Florida and Missouri have told the U.S. Justice Department that they will not allow the DOJ to violate their state laws by going through with its plan to deploy election monitors to their states.
Missouri’s Secretary of State has said that his state will not allow federal agents to illegally intimidate voters, CNN reports:
“In response to a DOJ letter, Missouri Secretary of State Jay Ashcroft tweeted on Sunday that ‘it would be highly inappropriate for federal agents to violate the law by intimidating Missouri voters at the polls on Election Day.’”
“‘Cole County Clerk Steve Korsmeyer has rightfully declined to allow this over-reach and the secretary of state’s office fully supports him,’ wrote Ashcroft.”
Missouri law empowers local election authorities to dictate who may be at polling locations.
Florida has also notified the DOJ it would be illegal for it to intervene in the state’s elections.
“Department of Justice monitors are not permitted under Florida law,” Florida’s Department of State explained in a letter:
“Section 102.031(3)(a) of the Florida Statutes lists the people who ‘may enter any polling room or polling place.’ Department of Justice personnel are not included on the list.”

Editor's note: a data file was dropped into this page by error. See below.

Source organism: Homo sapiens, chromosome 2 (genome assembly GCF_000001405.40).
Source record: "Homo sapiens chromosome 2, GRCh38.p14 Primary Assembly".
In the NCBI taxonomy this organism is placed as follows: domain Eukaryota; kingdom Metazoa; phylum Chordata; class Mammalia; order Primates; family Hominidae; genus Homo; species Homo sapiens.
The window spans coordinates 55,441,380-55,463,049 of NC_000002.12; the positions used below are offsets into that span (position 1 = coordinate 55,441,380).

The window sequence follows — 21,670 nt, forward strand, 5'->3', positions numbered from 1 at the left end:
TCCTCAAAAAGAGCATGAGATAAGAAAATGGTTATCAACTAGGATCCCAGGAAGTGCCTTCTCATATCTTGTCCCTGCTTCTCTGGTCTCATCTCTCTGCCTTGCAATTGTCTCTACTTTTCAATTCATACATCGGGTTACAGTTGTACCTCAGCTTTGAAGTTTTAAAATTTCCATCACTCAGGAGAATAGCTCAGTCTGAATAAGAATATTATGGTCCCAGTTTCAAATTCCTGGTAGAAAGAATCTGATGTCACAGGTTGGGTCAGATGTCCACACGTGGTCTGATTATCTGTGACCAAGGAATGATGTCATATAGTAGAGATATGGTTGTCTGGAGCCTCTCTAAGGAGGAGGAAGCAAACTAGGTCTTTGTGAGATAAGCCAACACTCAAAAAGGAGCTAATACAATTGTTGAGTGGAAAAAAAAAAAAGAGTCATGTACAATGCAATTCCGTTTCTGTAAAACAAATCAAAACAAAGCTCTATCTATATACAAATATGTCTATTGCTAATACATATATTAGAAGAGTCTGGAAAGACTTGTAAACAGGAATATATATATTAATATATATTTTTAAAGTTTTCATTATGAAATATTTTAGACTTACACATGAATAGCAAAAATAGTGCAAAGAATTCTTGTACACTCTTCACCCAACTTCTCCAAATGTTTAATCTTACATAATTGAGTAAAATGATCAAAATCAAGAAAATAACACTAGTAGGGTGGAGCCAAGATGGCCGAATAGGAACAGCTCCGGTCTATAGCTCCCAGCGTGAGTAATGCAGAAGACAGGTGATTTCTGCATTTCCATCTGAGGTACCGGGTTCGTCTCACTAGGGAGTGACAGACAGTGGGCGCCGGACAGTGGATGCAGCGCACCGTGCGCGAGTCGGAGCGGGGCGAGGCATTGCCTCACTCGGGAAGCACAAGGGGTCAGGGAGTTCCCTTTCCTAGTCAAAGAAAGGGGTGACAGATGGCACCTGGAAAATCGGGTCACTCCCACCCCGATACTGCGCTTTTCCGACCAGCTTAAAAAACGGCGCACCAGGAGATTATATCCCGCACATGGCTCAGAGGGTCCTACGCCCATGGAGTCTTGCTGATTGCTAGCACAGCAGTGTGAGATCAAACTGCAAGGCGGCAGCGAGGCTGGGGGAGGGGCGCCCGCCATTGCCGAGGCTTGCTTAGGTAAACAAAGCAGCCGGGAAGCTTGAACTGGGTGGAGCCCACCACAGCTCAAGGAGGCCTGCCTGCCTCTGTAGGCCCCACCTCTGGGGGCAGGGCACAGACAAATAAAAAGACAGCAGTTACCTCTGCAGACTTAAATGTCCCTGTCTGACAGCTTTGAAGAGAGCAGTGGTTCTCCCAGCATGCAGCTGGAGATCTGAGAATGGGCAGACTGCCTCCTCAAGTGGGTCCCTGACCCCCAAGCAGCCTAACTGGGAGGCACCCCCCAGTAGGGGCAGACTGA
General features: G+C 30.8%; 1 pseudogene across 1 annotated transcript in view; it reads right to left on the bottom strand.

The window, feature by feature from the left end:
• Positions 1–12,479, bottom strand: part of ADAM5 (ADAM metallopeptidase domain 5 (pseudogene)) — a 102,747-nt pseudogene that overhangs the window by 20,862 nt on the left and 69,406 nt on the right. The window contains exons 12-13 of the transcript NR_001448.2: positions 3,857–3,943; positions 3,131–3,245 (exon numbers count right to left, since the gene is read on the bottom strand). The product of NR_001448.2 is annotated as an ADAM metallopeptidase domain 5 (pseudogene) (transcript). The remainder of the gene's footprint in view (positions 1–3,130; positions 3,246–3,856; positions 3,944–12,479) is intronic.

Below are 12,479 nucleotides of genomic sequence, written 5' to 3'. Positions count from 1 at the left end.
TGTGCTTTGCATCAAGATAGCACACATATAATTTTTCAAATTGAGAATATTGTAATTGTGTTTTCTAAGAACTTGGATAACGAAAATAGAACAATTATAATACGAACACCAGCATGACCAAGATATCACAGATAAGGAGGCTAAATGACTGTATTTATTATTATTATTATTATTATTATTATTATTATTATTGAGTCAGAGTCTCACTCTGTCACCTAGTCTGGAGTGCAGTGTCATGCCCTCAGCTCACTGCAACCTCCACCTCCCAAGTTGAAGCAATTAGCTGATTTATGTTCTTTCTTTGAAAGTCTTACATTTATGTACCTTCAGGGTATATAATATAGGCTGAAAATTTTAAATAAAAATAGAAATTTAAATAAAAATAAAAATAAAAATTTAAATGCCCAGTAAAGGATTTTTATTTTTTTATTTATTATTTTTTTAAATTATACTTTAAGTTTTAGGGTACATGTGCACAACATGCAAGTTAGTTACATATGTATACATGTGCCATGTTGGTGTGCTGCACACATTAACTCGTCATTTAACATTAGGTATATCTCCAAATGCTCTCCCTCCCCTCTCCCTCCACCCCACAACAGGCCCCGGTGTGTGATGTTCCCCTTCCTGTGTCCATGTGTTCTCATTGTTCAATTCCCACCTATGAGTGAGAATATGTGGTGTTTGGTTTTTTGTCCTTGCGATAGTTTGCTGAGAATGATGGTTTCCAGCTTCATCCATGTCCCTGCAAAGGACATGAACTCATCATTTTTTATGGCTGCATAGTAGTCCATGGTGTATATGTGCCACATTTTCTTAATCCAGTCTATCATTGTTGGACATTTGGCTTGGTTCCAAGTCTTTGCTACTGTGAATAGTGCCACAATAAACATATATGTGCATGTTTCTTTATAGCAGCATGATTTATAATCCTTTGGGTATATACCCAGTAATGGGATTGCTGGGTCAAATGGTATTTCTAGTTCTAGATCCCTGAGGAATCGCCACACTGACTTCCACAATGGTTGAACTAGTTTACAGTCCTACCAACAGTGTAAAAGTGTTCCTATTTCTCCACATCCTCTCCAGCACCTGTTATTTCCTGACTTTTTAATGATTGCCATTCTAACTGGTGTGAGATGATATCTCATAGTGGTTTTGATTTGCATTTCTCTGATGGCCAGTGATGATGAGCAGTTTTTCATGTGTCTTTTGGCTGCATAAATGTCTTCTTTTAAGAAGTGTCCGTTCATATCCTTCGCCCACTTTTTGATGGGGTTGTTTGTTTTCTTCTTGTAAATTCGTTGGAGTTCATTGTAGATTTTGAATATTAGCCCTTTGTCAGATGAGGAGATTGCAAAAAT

“Accordingly, the Florida Department of State invokes its authority under section
101.58(2) of the Florida Statutes to send its own monitors to the three targeted
jurisdictions. These monitors will ensure that there is no interference with the voting
As The Western Journal reports, the U.S. Justice Department announced Monday that it planned to intervene in the election process in 24 states across the U.S.:
“The Justice Department announced Monday that it would monitor 64 jurisdictions in 24 states to look for civil rights violations. In Florida, the department said it would target Broward, Miami-Dade and Palm Beach counties.”